PR Interval Prolongation
Lopinavir/ritonavir prolongs the PR interval in some patients. Cases of second or third degree atrioventricular block have been reported. KALETRA should be used with caution in patients with underlying structural heart disease, pre-existing conduction system abnormalities, ischemic heart disease or cardiomyopathies, as these patients may be at increased risk for developing cardiac conduction abnormalities.
The impact on the PR interval of co-administration of KALETRA with other drugs that prolong the PR interval (including calcium channel blockers, beta-adrenergic blockers, digoxin and atazanavir) has not been evaluated. As a result, co-administration of KALETRA with these drugs should be undertaken with caution, particularly with those drugs metabolized by CYP3A. Clinical monitoring is recommended.
New onset diabetes mellitus, exacerbation of pre-existing diabetes mellitus, and hyperglycemia have been reported during post-marketing surveillance in HIV-1 infected patients receiving protease inhibitor therapy. Some patients required either initiation or dose adjustments of insulin or oral hypoglycemic agents for treatment of these events. In some cases, diabetic ketoacidosis has occurred. In those patients who discontinued protease inhibitor therapy, hyperglycemia persisted in some cases. Because these events have been reported voluntarily during clinical practice, estimates of frequency cannot be made and a causal relationship between protease inhibitor therapy and these events has not been established.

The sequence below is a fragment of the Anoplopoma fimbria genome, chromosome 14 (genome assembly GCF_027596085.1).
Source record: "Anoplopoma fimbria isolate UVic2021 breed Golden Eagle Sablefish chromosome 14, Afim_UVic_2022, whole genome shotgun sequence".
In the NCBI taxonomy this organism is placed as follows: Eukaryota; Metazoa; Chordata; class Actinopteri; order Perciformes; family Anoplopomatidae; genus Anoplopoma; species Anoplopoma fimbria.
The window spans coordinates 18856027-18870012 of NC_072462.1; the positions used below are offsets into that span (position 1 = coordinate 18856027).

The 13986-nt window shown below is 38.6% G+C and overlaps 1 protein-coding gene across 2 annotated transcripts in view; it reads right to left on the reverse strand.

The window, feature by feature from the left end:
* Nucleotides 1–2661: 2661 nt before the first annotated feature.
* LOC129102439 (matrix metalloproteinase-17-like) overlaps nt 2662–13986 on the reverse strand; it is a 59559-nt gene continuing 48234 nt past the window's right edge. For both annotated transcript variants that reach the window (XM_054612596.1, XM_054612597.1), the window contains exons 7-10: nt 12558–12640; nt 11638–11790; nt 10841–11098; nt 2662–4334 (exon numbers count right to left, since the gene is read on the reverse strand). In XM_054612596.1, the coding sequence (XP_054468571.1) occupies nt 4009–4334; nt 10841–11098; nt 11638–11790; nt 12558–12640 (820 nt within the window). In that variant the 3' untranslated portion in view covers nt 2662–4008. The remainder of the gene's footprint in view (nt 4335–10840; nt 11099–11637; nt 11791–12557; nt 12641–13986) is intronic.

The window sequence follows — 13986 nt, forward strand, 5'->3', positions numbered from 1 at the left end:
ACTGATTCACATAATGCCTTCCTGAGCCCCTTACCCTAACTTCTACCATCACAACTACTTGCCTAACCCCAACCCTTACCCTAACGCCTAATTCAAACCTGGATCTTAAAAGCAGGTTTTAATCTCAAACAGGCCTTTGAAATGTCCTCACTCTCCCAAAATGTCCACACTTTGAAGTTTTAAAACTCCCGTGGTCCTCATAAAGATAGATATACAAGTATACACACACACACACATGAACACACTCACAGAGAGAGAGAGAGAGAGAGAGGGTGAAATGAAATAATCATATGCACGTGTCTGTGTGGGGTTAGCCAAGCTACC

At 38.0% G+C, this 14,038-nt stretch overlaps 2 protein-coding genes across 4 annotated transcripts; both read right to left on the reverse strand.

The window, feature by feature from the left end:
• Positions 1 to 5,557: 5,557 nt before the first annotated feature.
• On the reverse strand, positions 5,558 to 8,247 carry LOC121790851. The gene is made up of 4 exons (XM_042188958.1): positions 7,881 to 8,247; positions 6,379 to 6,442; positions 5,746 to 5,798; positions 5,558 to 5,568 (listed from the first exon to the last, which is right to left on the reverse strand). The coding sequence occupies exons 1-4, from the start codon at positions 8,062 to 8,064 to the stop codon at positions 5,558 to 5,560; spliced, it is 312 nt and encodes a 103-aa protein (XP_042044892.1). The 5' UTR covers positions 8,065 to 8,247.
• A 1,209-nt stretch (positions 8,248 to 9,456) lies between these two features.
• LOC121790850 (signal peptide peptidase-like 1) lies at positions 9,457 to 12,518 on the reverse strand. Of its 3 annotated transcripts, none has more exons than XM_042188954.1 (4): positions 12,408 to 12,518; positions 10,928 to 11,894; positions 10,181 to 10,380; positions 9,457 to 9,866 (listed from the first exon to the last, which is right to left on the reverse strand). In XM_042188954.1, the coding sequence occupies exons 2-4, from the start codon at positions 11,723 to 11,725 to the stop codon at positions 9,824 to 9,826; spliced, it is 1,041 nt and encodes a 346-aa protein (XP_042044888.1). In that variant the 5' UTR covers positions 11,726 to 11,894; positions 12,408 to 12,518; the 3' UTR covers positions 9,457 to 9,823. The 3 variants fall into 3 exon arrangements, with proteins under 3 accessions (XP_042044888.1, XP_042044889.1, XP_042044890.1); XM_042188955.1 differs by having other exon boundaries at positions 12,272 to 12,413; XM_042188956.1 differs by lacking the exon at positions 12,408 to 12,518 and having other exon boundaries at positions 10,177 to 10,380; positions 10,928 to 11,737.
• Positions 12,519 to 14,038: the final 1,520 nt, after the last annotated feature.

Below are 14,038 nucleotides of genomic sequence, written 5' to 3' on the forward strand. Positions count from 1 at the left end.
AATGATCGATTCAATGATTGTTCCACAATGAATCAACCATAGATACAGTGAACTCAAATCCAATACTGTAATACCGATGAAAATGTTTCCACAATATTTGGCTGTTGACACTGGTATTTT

Immune Reconstitution Syndrome
Immune reconstitution syndrome has been reported in patients treated with combination antiretroviral therapy, including KALETRA. During the initial phase of combination antiretroviral treatment, patients whose immune system responds may develop an inflammatory response to indolent or residual opportunistic infections (such as Mycobacterium avium infection, cytomegalovirus, Pneumocystis jirovecii pneumonia[PCP], or tuberculosis) which may necessitate further evaluation and treatment.
Autoimmune disorders (such as Graves' disease, polymyositis, and Guillain-Barré syndrome) have also been reported to occur in the setting of immune reconstitution, however, the time to onset is more variable, and can occur many months after initiation of treatment.
Treatment with KALETRA has resulted in large increases in the concentration of total cholesterol and triglycerides. Triglyceride and cholesterol testing should be performed prior to initiating KALETRA therapy and at periodic intervals during therapy. Lipid disorders should be managed as clinically appropriate, taking into account any potential drug-drug interactions with KALETRA and HMG-CoA reductase inhibitors
Redistribution/accumulation of body fat including central obesity, dorsocervical fat enlargement (buffalo hump), peripheral wasting, facial wasting, breast enlargement, and “cushingoid appearance” have been observed in patients receiving antiretroviral therapy. The mechanism and long-term consequences of these events are currently unknown. A causal relationship has not been established.
Patients With Hemophilia
Increased bleeding, including spontaneous skin hematomas and hemarthrosis have been reported in patients with hemophilia type A and B treated with protease inhibitors. In some patients additional factor VIII was given. In more than half of the reported cases, treatment with protease inhibitors was continued or reintroduced. A causal relationship between protease inhibitor therapy and these events has not been established.
Because the potential for HIV-1 cross-resistance among protease inhibitors has not been fully explored in treatment-naÃ¯ve patients, it is unknown what effect therapy with KALETRA will have on the activity of subsequently administered protease inhibitors